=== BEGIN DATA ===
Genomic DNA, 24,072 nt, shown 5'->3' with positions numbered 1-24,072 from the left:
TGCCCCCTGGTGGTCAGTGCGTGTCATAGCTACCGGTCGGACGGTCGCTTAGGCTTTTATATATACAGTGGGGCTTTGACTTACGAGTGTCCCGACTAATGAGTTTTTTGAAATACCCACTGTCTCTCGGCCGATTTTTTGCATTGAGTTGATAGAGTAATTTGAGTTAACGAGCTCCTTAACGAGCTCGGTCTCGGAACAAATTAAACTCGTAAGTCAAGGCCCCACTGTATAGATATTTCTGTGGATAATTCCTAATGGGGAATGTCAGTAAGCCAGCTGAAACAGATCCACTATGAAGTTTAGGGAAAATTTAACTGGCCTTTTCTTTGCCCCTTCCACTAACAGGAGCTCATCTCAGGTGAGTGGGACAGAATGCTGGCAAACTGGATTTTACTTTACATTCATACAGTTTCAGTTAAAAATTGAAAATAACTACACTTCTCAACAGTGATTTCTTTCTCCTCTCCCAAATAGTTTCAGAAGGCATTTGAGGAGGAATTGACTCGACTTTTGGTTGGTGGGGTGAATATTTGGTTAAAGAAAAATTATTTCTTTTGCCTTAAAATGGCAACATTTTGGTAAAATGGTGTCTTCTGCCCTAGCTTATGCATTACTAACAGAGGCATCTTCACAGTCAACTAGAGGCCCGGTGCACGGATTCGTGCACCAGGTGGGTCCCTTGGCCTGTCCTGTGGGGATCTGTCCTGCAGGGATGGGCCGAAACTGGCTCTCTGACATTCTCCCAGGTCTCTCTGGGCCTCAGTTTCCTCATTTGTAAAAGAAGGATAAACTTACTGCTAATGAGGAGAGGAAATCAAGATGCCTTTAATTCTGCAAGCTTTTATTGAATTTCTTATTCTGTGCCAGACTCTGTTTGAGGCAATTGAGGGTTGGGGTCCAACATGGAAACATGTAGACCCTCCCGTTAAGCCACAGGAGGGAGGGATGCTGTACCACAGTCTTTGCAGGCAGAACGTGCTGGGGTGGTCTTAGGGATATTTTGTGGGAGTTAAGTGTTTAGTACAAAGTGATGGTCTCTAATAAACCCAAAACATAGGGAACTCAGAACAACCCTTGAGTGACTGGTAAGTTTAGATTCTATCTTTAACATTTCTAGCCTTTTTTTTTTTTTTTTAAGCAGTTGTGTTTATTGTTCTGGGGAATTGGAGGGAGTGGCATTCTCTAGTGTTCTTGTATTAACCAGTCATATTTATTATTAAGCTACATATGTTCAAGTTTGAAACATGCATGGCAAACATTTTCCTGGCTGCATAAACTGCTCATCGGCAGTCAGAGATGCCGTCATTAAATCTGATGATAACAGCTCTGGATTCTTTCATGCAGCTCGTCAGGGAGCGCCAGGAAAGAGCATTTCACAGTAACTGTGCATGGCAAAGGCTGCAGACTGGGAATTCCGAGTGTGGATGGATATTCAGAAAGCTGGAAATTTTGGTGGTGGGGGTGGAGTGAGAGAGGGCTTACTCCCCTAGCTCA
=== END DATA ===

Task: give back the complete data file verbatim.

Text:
Genomic DNA, 24,072 nt, shown 5'->3' with positions numbered 1-24,072 from the left:
TGCCCCCTGGTGGTCAGTGCGTGTCATAGCTACCGGTCGGACGGTCGCTTAGGCTTTTATATATACAGTGGGGCTTTGACTTACGAGTGTCCCGACTAATGAGTTTTTTGAAATACCCACTGTCTCTCGGCCGATTTTTTGCATTGAGTTGATAGAGTAATTTGAGTTAACGAGCTCCTTAACGAGCTCGGTCTCGGAACAAATTAAACTCGTAAGTCAAGGCCCCACTGTATAGATATTTCTGTGGATAATTCCTAATGGGGAATGTCAGTAAGCCAGCTGAAACAGATCCACTATGAAGTTTAGGGAAAATTTAACTGGCCTTTTCTTTGCCCCTTCCACTAACAGGAGCTCATCTCAGGTGAGTGGGACAGAATGCTGGCAAACTGGATTTTACTTTACATTCATACAGTTTCAGTTAAAAATTGAAAATAACTACACTTCTCAACAGTGATTTCTTTCTCCTCTCCCAAATAGTTTCAGAAGGCATTTGAGGAGGAATTGACTCGACTTTTGGTTGGTGGGGTGAATATTTGGTTAAAGAAAAATTATTTCTTTTGCCTTAAAATGGCAACATTTTGGTAAAATGGTGTCTTCTGCCCTAGCTTATGCATTACTAACAGAGGCATCTTCACAGTCAACTAGAGGCCCGGTGCACGGATTCGTGCACCAGGTGGGTCCCTTGGCCTGTCCTGTGGGGATCTGTCCTGCAGGGATGGGCCGAAACTGGCTCTCTGACATTCTCCCAGGTCTCTCTGGGCCTCAGTTTCCTCATTTGTAAAAGAAGGATAAACTTACTGCTAATGAGGAGAGGAAATCAAGATGCCTTTAATTCTGCAAGCTTTTATTGAATTTCTTATTCTGTGCCAGACTCTGTTTGAGGCAATTGAGGGTTGGGGTCCAACATGGAAACATGTAGACCCTCCCGTTAAGCCACAGGAGGGAGGGATGCTGTACCACAGTCTTTGCAGGCAGAACGTGCTGGGGTGGTCTTAGGGATATTTTGTGGGAGTTAAGTGTTTAGTACAAAGTGATGGTCTCTAATAAACCCAAAACATAGGGAACTCAGAACAACCCTTGAGTGACTGGTAAGTTTAGATTCTATCTTTAACATTTCTAGCCTTTTTTTTTTTTTTTTAAGCAGTTGTGTTTATTGTTCTGGGGAATTGGAGGGAGTGGCATTCTCTAGTGTTCTTGTATTAACCAGTCATATTTATTATTAAGCTACATATGTTCAAGTTTGAAACATGCATGGCAAACATTTTCCTGGCTGCATAAACTGCTCATCGGCAGTCAGAGATGCCGTCATTAAATCTGATGATAACAGCTCTGGATTCTTTCATGCAGCTCGTCAGGGAGCGCCAGGAAAGAGCATTTCACAGTAACTGTGCATGGCAAAGGCTGCAGACTGGGAATTCCGAGTGTGGATGGATATTCAGAAAGCTGGAAATTTTGGTGGTGGGGGTGGAGTGAGAGAGGGCTTACTCCCCTAGCTCA